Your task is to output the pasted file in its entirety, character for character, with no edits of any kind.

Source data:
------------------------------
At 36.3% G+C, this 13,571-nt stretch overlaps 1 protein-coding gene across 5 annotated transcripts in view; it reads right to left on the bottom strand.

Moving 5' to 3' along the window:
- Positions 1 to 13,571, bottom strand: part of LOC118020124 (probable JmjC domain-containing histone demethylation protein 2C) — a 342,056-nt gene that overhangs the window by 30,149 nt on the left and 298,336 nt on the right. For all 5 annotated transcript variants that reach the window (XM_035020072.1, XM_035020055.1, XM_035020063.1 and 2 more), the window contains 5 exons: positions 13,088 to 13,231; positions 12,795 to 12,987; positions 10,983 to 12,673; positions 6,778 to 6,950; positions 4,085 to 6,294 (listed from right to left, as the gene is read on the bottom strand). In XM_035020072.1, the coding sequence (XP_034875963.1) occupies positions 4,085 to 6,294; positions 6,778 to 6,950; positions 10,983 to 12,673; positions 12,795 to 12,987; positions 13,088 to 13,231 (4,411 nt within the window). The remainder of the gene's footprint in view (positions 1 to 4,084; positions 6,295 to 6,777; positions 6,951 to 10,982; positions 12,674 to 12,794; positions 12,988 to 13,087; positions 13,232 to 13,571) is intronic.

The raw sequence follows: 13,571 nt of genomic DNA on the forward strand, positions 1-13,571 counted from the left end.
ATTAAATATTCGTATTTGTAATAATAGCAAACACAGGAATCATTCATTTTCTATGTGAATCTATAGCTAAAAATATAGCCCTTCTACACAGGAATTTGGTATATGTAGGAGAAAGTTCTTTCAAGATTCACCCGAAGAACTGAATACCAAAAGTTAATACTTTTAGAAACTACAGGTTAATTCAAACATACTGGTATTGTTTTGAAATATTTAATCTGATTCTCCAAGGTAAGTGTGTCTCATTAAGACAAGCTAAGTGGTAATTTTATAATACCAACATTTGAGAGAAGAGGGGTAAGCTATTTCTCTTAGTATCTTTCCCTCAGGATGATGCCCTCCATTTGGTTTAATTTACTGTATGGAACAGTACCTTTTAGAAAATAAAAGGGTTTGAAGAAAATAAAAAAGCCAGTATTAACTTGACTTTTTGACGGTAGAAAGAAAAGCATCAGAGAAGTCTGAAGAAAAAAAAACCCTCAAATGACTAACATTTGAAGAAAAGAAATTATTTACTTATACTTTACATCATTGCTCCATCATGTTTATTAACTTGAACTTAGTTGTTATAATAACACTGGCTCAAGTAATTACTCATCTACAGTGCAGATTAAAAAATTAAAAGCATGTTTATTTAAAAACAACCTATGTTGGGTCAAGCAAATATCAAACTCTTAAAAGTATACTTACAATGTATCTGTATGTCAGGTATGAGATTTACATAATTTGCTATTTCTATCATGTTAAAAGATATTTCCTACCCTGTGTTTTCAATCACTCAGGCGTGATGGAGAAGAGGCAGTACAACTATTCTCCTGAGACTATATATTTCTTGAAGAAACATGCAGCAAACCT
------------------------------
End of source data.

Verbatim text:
At 36.3% G+C, this 13,571-nt stretch overlaps 1 protein-coding gene across 5 annotated transcripts in view; it reads right to left on the bottom strand.

Moving 5' to 3' along the window:
- Positions 1 to 13,571, bottom strand: part of LOC118020124 (probable JmjC domain-containing histone demethylation protein 2C) — a 342,056-nt gene that overhangs the window by 30,149 nt on the left and 298,336 nt on the right. For all 5 annotated transcript variants that reach the window (XM_035020072.1, XM_035020055.1, XM_035020063.1 and 2 more), the window contains 5 exons: positions 13,088 to 13,231; positions 12,795 to 12,987; positions 10,983 to 12,673; positions 6,778 to 6,950; positions 4,085 to 6,294 (listed from right to left, as the gene is read on the bottom strand). In XM_035020072.1, the coding sequence (XP_034875963.1) occupies positions 4,085 to 6,294; positions 6,778 to 6,950; positions 10,983 to 12,673; positions 12,795 to 12,987; positions 13,088 to 13,231 (4,411 nt within the window). The remainder of the gene's footprint in view (positions 1 to 4,084; positions 6,295 to 6,777; positions 6,951 to 10,982; positions 12,674 to 12,794; positions 12,988 to 13,087; positions 13,232 to 13,571) is intronic.

The raw sequence follows: 13,571 nt of genomic DNA on the forward strand, positions 1-13,571 counted from the left end.
ATTAAATATTCGTATTTGTAATAATAGCAAACACAGGAATCATTCATTTTCTATGTGAATCTATAGCTAAAAATATAGCCCTTCTACACAGGAATTTGGTATATGTAGGAGAAAGTTCTTTCAAGATTCACCCGAAGAACTGAATACCAAAAGTTAATACTTTTAGAAACTACAGGTTAATTCAAACATACTGGTATTGTTTTGAAATATTTAATCTGATTCTCCAAGGTAAGTGTGTCTCATTAAGACAAGCTAAGTGGTAATTTTATAATACCAACATTTGAGAGAAGAGGGGTAAGCTATTTCTCTTAGTATCTTTCCCTCAGGATGATGCCCTCCATTTGGTTTAATTTACTGTATGGAACAGTACCTTTTAGAAAATAAAAGGGTTTGAAGAAAATAAAAAAGCCAGTATTAACTTGACTTTTTGACGGTAGAAAGAAAAGCATCAGAGAAGTCTGAAGAAAAAAAAACCCTCAAATGACTAACATTTGAAGAAAAGAAATTATTTACTTATACTTTACATCATTGCTCCATCATGTTTATTAACTTGAACTTAGTTGTTATAATAACACTGGCTCAAGTAATTACTCATCTACAGTGCAGATTAAAAAATTAAAAGCATGTTTATTTAAAAACAACCTATGTTGGGTCAAGCAAATATCAAACTCTTAAAAGTATACTTACAATGTATCTGTATGTCAGGTATGAGATTTACATAATTTGCTATTTCTATCATGTTAAAAGATATTTCCTACCCTGTGTTTTCAATCACTCAGGCGTGATGGAGAAGAGGCAGTACAACTATTCTCCTGAGACTATATATTTCTTGAAGAAACATGCAGCAAACCT